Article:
Transport in Lesotho

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This article concerns systems of transport in Lesotho. As a landlocked country, Lesotho has no seaports or harbours, but does possess road, air, and limited rail infrastructure.


Prior to Lesotho's independence in 1966, the only paved road in the country was the Kingsway in the capital, Maseru, between the Mejametalana Airport and the Royal Palace. Since the early 1970s, the road infrastructure has been substantially developed.[1] In 1999, Lesotho had a road network measuring at 5,940 kilometres (3,690 mi) in length, of which 1,087 kilometres (675 mi) were paved.[2] The most weight has been given to connecting the district centres, but the roads within central Lesotho have also been improved, as part of the construction needs of the Lesotho Highlands Water Project.[1]


The only railway line in Lesotho is the Maseru branch line, which connects the capital city Maseru to the BloemfonteinBethlehem line in the railway network of South Africa. The final 1.6 kilometres (1.0 mi) of this line, which opened on 18 December 1905, lies within the borders of Lesotho, running from the border bridge on the Mohokare River through the northern industrial district of Maseru to that city's station, the only railway station in the country.[3]

As of 2008, there have been talks of building new railways to connect Lesotho to Durban and Port Elizabeth.[4]

Air transport[edit]

There are a total of 28 airports in Lesotho, of which 3 have paved runways.[2] The only international airport is the Moshoeshoe I International Airport in Mazenod, a short distance southeast from Maseru. The main runway of the Moshoeshoe Airport is the only one with a runway longer than 1,523 meters; it measures at 3,200 meters.

Of the other airports, one has a paved runway between 914 and 1,523 meters in length and one a paved runway with a length of under 914 meters. Four of the airports have unpaved runways of between 914 and 1,523 meters in length, and the others have unpaved runways of less than 914 meters.[2] All of the classifications are made by the length of the longest runway on an airport.

Water transport[edit]

Lesotho is landlocked and completely dependent on South Africa for sea transport. The nearest major port and the transshipping point for the country is Durban.[5] Recently due to delays out of Durban more companies have been using the Port Elizabeth facilities that are 2 hours farther south.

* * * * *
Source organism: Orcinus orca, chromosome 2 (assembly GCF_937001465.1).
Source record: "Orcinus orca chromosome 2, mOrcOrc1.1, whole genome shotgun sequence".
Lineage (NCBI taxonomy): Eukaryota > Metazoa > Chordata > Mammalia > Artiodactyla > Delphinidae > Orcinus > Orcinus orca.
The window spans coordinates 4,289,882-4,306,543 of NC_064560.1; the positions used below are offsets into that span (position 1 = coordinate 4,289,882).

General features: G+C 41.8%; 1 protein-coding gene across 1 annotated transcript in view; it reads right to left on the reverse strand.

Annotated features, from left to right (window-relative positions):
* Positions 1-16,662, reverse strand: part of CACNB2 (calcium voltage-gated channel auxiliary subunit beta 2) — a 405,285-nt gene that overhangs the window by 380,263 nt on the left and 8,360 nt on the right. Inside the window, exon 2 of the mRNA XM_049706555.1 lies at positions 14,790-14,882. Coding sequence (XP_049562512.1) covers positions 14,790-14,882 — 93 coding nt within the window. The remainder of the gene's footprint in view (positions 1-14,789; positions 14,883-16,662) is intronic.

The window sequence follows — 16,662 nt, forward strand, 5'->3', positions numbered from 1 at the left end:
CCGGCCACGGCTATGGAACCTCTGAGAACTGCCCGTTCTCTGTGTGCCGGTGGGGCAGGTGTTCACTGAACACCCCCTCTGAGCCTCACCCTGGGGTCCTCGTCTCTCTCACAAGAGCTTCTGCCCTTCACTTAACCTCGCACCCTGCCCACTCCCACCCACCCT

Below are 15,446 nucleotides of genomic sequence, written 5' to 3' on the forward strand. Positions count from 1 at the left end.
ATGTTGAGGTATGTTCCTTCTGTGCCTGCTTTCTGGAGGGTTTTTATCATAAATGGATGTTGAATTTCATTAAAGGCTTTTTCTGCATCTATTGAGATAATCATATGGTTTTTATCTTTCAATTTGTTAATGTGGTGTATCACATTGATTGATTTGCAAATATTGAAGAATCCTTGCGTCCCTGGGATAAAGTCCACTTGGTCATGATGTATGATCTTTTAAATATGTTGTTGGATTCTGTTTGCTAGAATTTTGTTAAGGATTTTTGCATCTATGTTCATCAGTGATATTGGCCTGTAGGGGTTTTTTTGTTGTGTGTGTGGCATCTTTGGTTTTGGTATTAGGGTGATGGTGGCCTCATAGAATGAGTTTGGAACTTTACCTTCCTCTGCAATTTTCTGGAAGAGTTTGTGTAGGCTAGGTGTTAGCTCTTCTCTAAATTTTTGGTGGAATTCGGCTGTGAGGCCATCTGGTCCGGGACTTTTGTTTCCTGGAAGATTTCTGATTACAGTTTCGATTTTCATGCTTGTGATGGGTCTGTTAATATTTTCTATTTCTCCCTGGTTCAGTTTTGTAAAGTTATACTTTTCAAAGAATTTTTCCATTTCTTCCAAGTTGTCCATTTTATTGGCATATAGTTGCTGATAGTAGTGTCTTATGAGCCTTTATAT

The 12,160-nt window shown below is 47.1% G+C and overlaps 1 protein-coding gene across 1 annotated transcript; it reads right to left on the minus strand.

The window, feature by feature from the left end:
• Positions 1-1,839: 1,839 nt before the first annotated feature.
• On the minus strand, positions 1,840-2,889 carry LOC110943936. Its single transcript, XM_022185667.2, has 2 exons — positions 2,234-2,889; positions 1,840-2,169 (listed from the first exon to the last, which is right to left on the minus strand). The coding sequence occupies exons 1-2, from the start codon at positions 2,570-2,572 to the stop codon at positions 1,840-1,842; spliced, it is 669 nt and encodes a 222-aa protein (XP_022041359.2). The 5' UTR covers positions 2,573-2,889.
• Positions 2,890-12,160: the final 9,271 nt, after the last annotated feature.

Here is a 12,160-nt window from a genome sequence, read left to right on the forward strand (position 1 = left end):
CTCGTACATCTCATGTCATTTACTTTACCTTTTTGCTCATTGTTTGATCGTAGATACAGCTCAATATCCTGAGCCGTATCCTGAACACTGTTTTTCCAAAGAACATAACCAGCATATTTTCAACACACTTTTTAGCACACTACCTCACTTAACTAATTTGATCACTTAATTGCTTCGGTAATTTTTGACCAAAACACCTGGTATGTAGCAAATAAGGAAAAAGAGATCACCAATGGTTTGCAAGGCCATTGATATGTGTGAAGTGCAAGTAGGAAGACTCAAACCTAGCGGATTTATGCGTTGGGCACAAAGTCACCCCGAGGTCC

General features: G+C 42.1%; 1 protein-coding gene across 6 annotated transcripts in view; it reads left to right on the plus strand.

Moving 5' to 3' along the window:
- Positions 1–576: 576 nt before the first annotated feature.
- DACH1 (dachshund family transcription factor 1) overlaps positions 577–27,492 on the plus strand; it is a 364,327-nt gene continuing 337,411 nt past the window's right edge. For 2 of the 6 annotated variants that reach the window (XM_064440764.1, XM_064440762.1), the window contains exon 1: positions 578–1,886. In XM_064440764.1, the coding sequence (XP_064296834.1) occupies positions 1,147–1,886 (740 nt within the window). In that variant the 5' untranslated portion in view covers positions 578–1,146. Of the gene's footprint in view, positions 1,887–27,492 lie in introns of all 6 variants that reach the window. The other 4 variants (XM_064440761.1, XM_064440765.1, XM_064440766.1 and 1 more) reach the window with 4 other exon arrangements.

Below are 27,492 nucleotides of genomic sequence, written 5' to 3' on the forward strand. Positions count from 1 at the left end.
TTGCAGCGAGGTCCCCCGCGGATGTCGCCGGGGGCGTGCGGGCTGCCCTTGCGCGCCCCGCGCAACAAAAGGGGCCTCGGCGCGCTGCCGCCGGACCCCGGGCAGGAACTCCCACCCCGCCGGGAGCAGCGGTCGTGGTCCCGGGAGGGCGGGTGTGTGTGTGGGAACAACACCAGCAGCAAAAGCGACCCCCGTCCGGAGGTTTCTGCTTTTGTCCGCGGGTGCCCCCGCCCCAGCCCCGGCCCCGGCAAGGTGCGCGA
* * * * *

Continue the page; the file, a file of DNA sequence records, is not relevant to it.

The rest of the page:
Inland water transport is limited to small ferry boats at river crossings, and the Government of Lesotho operates boats at major crossings.

Intermediate means of transport[edit]

Cattle work in Lesotho

The main intermediate means of transport (IMTs) in use are wheelbarrows and work animals. Wheelbarrows are widespread in the urban and rural areas and are commonly used by women and men to transport food aid, grains for milling, water containers, and building materials. The importance of wheelbarrows for water collection is gradually being reduced by the provision of water taps. Also common in both highland and lowland areas are two-wheeled ‘scotch carts' with pneumatic tyres. They used to be pulled mainly by oxen, but in recent years there has been an increasing tendency to use cows (females), as farmers often do not own oxen. The carts vary in design, some being made with old pickup bodies, some made using old axles, and many being purpose-made to standard designs by small workshops in Lesotho or South Africa. Most are painted red. Discussion with workshops producing carts suggest the main problem is obtaining suitable wheels and axles, as well as other raw materials, that can be afforded by their clients.

Horse riding.

Horses are very important in the highlands for riding. Horses are sometimes used as pack animals to carry goods, but this is relatively uncommon. Donkeys, on the other hand are widely used as pack animals in all parts of the county. Donkeys are quite commonly ridden, mainly by young men and usually without a saddle. It is quite common for women to ride horses, but relatively few women ride donkeys. A few people, notably older men, ride donkeys fitted with saddles. Mules are relatively uncommon, and may be used for riding or pack transport. The use of horses, mules and donkeys to pull carts is very low. Very few two-wheeled donkey carts or horse carts, although such carts are very common in other countries in southern, eastern, western and northern Africa. In at least two urban areas (Maputsoe and Mafeteng) a small number of transport entrepreneurs use carts or wagons with pneumatic tyres pulled mainly by single horses (and occasionally by two donkeys or a mule). In Mafeteng, the transporters use two-wheel carts, while in Maputsoe, the transporters use four-wheel wagons.

The numbers of bicycles and motorcycles in use is very low. The per-capita ownership of motorcycles in Lesotho, and also bicycles, may be among the lowest in the world. The small number of people who do use bicycles tend to be children and young men, primarily for recreation although some use them for inter-village travel. A few people use bicycles for sport, and some South Africans and other tourists travel through the highlands on bicycles. A small number of transport entrepreneurs use bicycles to gain a livelihood.


  1. ^ a b The Economist Intelligence Unit (20 February 2004). "Lesotho: Transport and communications". 
  2. ^ a b c CIA. "CIA - The World Factbook - Lesotho". Retrieved 21 April 2008. 
  3. ^ Boonzaaier, J.N.C (2008). Tracks Across the Veld. p. 245. ISBN 978-0-620-41711-2. 
  4. ^ Radebe, Jeff (20 November 2007). Keynote address at the African Union Rail conference (Speech). Johannesburg. Retrieved 14 October 2010. 
  5. ^ Kishor Uprety (2005). Transit Regime for Landlocked States : International Law and Development Perspectives. The World Bank. p. 9. ISBN 0-8213-6299-2.